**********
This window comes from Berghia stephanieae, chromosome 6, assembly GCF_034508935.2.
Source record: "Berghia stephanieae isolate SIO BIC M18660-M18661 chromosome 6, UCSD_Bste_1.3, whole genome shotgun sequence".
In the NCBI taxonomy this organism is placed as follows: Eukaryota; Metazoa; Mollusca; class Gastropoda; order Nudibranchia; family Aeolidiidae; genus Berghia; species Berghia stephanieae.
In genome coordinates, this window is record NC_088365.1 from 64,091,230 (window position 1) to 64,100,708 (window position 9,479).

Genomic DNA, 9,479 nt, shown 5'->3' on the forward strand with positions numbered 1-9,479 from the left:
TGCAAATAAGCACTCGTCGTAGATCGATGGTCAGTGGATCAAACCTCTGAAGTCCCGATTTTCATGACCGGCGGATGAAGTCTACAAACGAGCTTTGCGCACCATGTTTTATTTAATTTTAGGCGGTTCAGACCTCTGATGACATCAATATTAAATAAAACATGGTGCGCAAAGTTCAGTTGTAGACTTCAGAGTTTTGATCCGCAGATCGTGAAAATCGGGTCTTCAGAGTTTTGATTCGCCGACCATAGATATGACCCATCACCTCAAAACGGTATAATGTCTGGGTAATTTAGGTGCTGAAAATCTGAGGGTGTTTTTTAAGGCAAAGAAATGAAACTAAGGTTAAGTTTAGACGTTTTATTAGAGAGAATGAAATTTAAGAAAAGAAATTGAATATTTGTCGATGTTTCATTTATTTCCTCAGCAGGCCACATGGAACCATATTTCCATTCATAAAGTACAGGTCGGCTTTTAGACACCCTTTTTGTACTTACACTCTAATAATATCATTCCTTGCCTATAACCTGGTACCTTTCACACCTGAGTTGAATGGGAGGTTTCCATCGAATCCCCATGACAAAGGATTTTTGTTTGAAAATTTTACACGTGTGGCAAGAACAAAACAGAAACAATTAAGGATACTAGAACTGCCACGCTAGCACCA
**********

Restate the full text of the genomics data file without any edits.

This window comes from Berghia stephanieae, chromosome 6, assembly GCF_034508935.2.
Source record: "Berghia stephanieae isolate SIO BIC M18660-M18661 chromosome 6, UCSD_Bste_1.3, whole genome shotgun sequence".
In the NCBI taxonomy this organism is placed as follows: Eukaryota; Metazoa; Mollusca; class Gastropoda; order Nudibranchia; family Aeolidiidae; genus Berghia; species Berghia stephanieae.
In genome coordinates, this window is record NC_088365.1 from 64,091,230 (window position 1) to 64,100,708 (window position 9,479).

Genomic DNA, 9,479 nt, shown 5'->3' on the forward strand with positions numbered 1-9,479 from the left:
TGCAAATAAGCACTCGTCGTAGATCGATGGTCAGTGGATCAAACCTCTGAAGTCCCGATTTTCATGACCGGCGGATGAAGTCTACAAACGAGCTTTGCGCACCATGTTTTATTTAATTTTAGGCGGTTCAGACCTCTGATGACATCAATATTAAATAAAACATGGTGCGCAAAGTTCAGTTGTAGACTTCAGAGTTTTGATCCGCAGATCGTGAAAATCGGGTCTTCAGAGTTTTGATTCGCCGACCATAGATATGACCCATCACCTCAAAACGGTATAATGTCTGGGTAATTTAGGTGCTGAAAATCTGAGGGTGTTTTTTAAGGCAAAGAAATGAAACTAAGGTTAAGTTTAGACGTTTTATTAGAGAGAATGAAATTTAAGAAAAGAAATTGAATATTTGTCGATGTTTCATTTATTTCCTCAGCAGGCCACATGGAACCATATTTCCATTCATAAAGTACAGGTCGGCTTTTAGACACCCTTTTTGTACTTACACTCTAATAATATCATTCCTTGCCTATAACCTGGTACCTTTCACACCTGAGTTGAATGGGAGGTTTCCATCGAATCCCCATGACAAAGGATTTTTGTTTGAAAATTTTACACGTGTGGCAAGAACAAAACAGAAACAATTAAGGATACTAGAACTGCCACGCTAGCACCA